Mid-stage dementia – good news and bad news. The good news is that half the time, on a good day, things are fairly normal: casual conversation is possible, some smiles or laughs happen, old jokes get referred to, the subtleties gathered over years of relationship are alive and well. Dishes get done or dinner gets cooked. Phone messages are taken accurately.
The bad news is that the other half of the time J can’t remember what day it is, or how to find out…grabs the nearest newspaper to read off the date, not realizing it had been sitting there for days. Or, asks what are we doing? or, what can I do? over and over and over again. The warm companionship of years is swamped by the loneliness of the disease, the inner fears of both partners, the stress of carrying on everyday activities, which on good days are nearly effortless.
In mid-stage dementia, J has gotten slower and seems unable to initiate activities that a year or two ago were almost automatic. Some of this is from having given up driving last summer, and not having gotten used to arranging other means of transport before her energy and mental focus became so compromised. She can do activities that I arrange, or take her to, or if someone else calls to say they will drive her, but if left to do it herself, she ends up sitting around much more of the time than even a year ago.
A “good day” can deteriorate on a moment’s notice, but on the other side, a “bad day” can be as quickly left behind – I am getting better at tracking what is happening before these turn-arounds, and helping things get back on track, or not slide so far down.
Public events, like community suppers, can be energizing for us both – J has kept a lot of her social skills, can participate in casual conversation much of the time. But if she goes to an event on her own, in the neighborhood, and I ask who she ate with, or who was there, she cannot tell me. Similarly, if I go out on my own and want to share who I ran into and what they said, she cannot remember who I am talking about. I miss being able to share those things with her.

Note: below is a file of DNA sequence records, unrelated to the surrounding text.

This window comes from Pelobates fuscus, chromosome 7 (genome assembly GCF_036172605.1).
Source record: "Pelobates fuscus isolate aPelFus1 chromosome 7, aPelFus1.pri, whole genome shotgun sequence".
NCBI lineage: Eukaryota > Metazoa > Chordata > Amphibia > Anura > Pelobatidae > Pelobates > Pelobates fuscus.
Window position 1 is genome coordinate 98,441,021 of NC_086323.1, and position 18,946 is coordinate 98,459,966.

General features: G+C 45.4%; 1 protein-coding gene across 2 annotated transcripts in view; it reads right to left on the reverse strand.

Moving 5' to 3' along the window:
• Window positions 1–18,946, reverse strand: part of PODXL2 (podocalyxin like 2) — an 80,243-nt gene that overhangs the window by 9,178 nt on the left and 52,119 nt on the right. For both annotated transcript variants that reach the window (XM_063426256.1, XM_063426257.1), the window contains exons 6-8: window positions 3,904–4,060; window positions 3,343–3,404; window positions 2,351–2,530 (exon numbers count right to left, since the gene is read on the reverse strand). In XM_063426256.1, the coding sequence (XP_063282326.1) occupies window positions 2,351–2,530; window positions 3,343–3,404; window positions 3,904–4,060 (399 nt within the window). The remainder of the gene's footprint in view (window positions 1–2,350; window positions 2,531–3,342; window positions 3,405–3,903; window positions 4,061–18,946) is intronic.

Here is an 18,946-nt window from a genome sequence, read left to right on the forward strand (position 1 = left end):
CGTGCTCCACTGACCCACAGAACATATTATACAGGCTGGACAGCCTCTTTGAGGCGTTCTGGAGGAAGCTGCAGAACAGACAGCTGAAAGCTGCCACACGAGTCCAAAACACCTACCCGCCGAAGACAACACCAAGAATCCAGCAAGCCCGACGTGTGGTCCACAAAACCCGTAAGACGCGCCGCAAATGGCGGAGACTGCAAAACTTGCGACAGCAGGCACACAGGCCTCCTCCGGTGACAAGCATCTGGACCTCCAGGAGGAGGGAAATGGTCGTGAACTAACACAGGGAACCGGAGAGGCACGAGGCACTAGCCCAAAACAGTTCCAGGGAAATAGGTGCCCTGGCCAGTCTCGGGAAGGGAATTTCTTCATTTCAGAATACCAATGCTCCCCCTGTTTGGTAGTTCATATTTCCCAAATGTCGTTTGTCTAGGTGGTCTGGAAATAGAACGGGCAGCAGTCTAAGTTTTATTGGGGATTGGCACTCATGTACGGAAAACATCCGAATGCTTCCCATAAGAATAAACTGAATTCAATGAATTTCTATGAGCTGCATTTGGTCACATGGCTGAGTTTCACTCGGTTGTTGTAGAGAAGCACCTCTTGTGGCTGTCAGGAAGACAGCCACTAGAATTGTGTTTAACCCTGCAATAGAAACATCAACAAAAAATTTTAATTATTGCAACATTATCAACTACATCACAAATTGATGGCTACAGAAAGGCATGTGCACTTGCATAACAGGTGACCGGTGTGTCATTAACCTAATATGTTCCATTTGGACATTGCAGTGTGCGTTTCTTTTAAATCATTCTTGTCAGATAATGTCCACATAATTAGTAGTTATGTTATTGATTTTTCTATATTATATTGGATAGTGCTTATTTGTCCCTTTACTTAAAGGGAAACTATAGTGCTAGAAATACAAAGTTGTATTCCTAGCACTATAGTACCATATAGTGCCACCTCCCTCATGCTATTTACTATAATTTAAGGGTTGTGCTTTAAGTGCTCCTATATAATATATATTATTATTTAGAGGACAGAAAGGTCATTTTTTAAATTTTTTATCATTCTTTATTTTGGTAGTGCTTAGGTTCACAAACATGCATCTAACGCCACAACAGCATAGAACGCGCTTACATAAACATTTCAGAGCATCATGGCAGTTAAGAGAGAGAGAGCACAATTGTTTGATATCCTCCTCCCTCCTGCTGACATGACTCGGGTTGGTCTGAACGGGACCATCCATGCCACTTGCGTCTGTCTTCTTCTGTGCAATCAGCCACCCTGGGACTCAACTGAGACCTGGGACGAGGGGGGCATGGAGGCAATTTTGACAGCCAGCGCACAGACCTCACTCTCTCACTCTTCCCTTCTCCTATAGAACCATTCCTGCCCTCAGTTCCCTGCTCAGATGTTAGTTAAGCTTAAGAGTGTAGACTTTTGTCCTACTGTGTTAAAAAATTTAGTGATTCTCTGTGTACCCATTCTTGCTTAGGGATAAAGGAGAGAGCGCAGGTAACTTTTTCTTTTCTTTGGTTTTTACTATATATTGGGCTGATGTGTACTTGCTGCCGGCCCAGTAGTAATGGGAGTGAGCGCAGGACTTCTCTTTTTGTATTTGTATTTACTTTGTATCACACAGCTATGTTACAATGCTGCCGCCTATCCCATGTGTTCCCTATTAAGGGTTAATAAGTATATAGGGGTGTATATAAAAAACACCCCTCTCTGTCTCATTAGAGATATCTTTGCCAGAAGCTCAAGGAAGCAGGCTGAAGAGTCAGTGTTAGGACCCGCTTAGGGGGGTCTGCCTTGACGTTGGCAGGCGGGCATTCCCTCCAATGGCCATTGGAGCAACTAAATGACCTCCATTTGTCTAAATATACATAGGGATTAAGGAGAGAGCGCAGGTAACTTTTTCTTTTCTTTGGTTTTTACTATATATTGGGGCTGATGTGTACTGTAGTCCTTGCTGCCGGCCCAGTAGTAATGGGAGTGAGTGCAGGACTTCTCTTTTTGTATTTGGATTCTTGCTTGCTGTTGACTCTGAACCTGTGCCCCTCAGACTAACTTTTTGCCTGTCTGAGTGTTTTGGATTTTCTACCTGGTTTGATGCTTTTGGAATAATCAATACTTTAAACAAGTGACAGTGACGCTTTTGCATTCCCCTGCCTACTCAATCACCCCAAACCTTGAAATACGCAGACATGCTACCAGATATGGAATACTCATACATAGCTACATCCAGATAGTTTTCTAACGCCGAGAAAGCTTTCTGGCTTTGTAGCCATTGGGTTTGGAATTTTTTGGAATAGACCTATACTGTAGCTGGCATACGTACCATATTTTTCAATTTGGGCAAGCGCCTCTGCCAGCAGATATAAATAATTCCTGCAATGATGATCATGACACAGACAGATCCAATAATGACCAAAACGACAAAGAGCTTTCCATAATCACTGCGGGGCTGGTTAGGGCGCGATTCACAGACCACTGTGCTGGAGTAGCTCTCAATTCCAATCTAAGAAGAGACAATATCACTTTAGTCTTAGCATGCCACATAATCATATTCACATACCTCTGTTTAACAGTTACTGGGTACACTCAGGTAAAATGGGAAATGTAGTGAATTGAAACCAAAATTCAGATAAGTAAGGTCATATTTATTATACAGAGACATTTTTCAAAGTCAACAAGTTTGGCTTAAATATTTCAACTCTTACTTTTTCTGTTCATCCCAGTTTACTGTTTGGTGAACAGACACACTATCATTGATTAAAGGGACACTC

The names of family members and their places in the family are becoming harder for her to recall. This is always a shock to hear, because sometimes she is very clear on who everyone is. What she had for lunch, even whether she had lunch, is harder to recall.
Driving, bill paying and managing the house have been ceded to me – fortunately, J initiated these changes and I didn’t have to be the heavy about any of it, but it means more work for me and also less for her to keep busy with. We work hard to keep a sense of balance now that it can no longer be maintained the way we used to, by sharing or alternating tasks and duties.
All in all, life is very different for us now, a different world entirely. To some people, who may only see J socially, briefly, and on a “good day”, this may be hard to see. And that’s part of why I am writing this blog with these details – those who don’t live with a person with dementia will be able to get a better picture of what is happening.